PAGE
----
There’s Always Tomorrow – Episode 04

Sailesh Thakrar © The main characters from the story Illustration: Sailesh Thakrar

For the last 20 minutes, Helen’s feet were telling her what her brain already knew. 

She had been over-ambitious in trying to walk round a loop of country roads, exploring her locality. 

It had seemed so tempting: a lovely morning with patches of blue scattered through high grey and white clouds, the wind completely gone, and crows circling above the trees, calling to each other. 

For the first time in months she felt great, brimming with life and able to take on any challenge. 

She winced as a sharp stone on the road pressed through the sole of her shoe to bruise already tender feet. 

There were still about two miles to go, she estimated. 

The dogs were fine. Hamish, as befitted his position of leader, was strutting along the road ahead. Tanya was never more than a few feet from her. 

Tess, the sheepdog, was padding along at the rear, unable to shake off a lifetime habit of herding. 

Zack was chasing from rabbit track to rabbit track, being driven crazy by the new country smells. 

Helen paused, arching her foot within her shoe, easing where the stone had bruised. 

Ahead was a small dip in the road, where some trees came down to the side of a tiny stream. 

There was movement at the stream and Hamish barked.  

Helen saw Tanya pause, then trot down the slope to where the figure of a man was bowed over something on his lap. She saw him scratch the Rottweiler behind her ears. 

It was her neighbour, the man who had brought them out of the rain and into his cottage until her own had warmed up. 

Helen thought of the man’s kindness and the way her dogs had simply accepted him when they were usually uneasy with strangers. 

“You’re stealing my dog,” she called down. 

He looked up and smiled. It was a nice smile. 

“And she’s stealing my heart,” he replied. “You’re right. She’s a big softie.” 

He frowned. 

“You look shattered.” 

Helen grimaced. 

“I am,” she admitted. “I’ve bitten off more than I can chew with this walk. I’m badly out of shape.” 

“Come down,” Larry suggested. “Would a cup of tea help?” 

“Don’t torment me,” she said faintly. 

Reaching round, he dragged out a faded old backpack and rummaged inside to bring out a tough metal flask. He began to unscrew the lid. 

Helen came down the slope as he began to pour tea into the small cups, steam rising into the still, cool air. 

“Milk?” he asked, producing a small medicine bottle half-full of milk. “Sorry, but I’ve no sugar.” 

“Thanks. I don’t take sugar,” she said, sinking gratefully on to the rock. 

With the weight taken off them, her feet were throbbing.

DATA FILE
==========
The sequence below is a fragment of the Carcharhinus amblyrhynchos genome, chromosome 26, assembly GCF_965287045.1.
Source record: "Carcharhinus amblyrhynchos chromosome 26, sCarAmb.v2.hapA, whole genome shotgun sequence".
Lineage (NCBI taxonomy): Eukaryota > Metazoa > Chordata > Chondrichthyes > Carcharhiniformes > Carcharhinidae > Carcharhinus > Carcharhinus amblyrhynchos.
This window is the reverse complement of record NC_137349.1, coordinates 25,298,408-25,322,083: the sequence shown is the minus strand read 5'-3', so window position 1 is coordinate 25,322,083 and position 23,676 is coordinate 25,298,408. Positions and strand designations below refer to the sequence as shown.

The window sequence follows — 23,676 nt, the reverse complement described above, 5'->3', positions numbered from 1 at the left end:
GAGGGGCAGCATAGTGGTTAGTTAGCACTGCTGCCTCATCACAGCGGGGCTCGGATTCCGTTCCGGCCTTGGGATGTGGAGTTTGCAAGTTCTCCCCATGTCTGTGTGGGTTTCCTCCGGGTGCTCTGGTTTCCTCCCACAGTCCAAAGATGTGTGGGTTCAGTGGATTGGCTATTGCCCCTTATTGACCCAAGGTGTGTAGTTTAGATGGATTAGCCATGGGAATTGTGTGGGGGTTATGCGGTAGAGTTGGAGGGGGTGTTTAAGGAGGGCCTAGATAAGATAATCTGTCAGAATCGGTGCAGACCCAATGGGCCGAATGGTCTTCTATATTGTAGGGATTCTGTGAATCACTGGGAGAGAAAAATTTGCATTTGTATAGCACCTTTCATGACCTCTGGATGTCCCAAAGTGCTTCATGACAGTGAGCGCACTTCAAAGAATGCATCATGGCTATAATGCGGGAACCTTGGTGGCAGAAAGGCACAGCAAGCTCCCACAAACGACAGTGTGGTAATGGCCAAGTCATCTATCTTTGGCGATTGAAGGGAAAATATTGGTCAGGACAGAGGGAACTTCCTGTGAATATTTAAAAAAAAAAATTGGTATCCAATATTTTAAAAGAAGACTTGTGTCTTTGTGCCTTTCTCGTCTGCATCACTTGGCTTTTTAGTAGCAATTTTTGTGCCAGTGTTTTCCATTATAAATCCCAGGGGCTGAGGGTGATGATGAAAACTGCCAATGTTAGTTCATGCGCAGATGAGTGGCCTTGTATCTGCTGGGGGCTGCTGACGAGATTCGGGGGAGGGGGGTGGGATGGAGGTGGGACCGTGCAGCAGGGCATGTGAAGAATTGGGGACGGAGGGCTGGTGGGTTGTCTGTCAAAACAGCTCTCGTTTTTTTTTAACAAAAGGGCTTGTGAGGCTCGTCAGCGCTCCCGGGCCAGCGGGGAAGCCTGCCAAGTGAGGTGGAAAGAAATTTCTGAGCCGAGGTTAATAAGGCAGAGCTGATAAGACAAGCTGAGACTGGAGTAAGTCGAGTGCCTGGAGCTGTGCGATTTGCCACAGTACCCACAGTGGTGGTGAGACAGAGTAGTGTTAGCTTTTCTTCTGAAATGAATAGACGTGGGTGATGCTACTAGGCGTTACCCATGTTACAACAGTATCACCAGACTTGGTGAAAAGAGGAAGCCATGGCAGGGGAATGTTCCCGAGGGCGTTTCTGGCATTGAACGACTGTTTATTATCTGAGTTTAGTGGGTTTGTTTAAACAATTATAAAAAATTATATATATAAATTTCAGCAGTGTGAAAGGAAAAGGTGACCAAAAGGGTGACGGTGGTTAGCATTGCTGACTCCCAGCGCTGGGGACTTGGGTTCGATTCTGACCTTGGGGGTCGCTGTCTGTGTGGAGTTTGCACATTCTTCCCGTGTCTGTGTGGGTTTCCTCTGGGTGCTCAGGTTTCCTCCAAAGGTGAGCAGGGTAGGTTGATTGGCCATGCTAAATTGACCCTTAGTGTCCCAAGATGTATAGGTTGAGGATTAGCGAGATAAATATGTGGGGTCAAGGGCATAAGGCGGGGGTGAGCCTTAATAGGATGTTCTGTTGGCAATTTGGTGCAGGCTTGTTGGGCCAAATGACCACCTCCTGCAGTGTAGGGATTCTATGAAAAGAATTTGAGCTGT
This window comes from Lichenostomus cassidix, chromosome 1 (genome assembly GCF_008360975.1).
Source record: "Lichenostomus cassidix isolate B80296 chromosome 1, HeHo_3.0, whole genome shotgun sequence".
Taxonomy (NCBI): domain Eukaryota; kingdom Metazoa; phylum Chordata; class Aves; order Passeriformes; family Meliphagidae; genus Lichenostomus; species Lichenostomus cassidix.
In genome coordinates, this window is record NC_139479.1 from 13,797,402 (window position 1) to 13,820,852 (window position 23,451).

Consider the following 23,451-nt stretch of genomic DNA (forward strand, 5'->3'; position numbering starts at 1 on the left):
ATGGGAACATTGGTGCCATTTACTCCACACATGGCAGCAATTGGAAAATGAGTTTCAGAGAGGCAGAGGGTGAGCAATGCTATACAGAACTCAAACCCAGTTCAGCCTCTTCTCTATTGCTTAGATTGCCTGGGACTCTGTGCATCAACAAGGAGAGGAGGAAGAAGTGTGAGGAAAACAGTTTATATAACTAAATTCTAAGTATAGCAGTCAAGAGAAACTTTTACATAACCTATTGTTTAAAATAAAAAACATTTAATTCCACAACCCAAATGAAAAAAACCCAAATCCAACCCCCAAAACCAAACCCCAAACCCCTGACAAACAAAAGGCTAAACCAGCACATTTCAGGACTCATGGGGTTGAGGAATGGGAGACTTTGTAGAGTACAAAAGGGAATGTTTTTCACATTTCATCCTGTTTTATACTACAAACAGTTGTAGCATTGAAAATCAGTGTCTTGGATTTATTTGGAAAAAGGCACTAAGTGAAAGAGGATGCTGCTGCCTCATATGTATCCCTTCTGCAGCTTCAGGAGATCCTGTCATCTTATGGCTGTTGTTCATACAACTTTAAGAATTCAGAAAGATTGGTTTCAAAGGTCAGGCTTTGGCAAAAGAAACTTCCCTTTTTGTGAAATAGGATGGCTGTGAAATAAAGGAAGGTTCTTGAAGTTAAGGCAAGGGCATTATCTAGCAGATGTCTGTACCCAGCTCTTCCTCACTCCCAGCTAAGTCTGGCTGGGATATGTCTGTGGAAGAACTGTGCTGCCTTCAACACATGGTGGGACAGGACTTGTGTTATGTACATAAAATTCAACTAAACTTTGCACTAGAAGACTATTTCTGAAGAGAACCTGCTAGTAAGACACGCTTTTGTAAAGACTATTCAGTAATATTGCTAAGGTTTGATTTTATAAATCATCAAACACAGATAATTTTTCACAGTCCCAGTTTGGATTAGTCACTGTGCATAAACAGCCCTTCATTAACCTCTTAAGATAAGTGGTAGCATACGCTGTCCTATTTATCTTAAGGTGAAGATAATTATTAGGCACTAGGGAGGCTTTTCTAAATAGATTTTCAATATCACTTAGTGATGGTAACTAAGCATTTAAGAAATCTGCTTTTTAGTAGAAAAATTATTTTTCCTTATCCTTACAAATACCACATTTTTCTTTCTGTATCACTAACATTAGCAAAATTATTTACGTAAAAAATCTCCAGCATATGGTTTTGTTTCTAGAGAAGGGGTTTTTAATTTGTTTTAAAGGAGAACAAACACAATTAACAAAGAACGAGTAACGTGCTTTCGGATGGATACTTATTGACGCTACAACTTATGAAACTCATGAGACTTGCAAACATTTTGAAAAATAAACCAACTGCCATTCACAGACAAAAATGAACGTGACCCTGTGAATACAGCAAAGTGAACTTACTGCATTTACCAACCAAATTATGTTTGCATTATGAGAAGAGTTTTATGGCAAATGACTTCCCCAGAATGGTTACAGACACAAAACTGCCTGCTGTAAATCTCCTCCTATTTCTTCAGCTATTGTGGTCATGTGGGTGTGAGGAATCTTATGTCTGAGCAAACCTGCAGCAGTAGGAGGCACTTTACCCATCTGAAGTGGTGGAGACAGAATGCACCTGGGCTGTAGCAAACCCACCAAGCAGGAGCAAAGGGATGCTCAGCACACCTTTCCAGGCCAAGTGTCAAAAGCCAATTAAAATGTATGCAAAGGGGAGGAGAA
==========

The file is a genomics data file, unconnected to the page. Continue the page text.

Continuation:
Reaching forward, she accepted the small metal cup and sipped. Bliss. 

“We used to say a cup of tea cures everything.” She sighed. 

He poured the last of the flask into the other cup. 

“So did we, in the Army. So where did your cups of tea cure everything?” 

“Back in the hospital.” 

“Were you a patient?” 

“No, a nursing sister.” Helen bit her tongue. 

She was tired, but after so many months of silence, there was a relief in talking. 

“I see you’ve been painting?” She steered the conversation on to safer ground. 

He glanced down at the pad. 

“More like sketching. Trying to capture the mood rather than the scene. I’m not a real artist – it’s only a hobby.” He made to put the pad into his backpack. 

“Please don’t,” Helen said. “Can I see?” 

He hesitated, then held out the pad. 

It was strangely beautiful, Helen saw, but almost an abstract work. There was only a suggestion of the woods behind her, and of the slope of the land which stretched out to the horizon. 

The painting was almost entirely a study of the sky, with ragged patches of light blue and streams of high cloud, moving and changing. 

“It’s beautiful,” she said, a catch in her voice. “So much sky.” 

“The classic formula for landscapes is two thirds land and one third sky, or two thirds sky and one third land,” Larry said knowledgeably.  

“But what I love about the land around here is its low horizon. 

“You can tuck this away at the foot of the painting, and give the rest of the space to the huge dome of the sky.” 

Helen studied the work. 

“Why such an interest in the sky?” she asked. 

Draining his cup, he threw the dregs into the stream running past their feet.  

He held out his hand for the smaller cup. 

For a moment Helen thought he wasn’t going to reply. 

To be continued…

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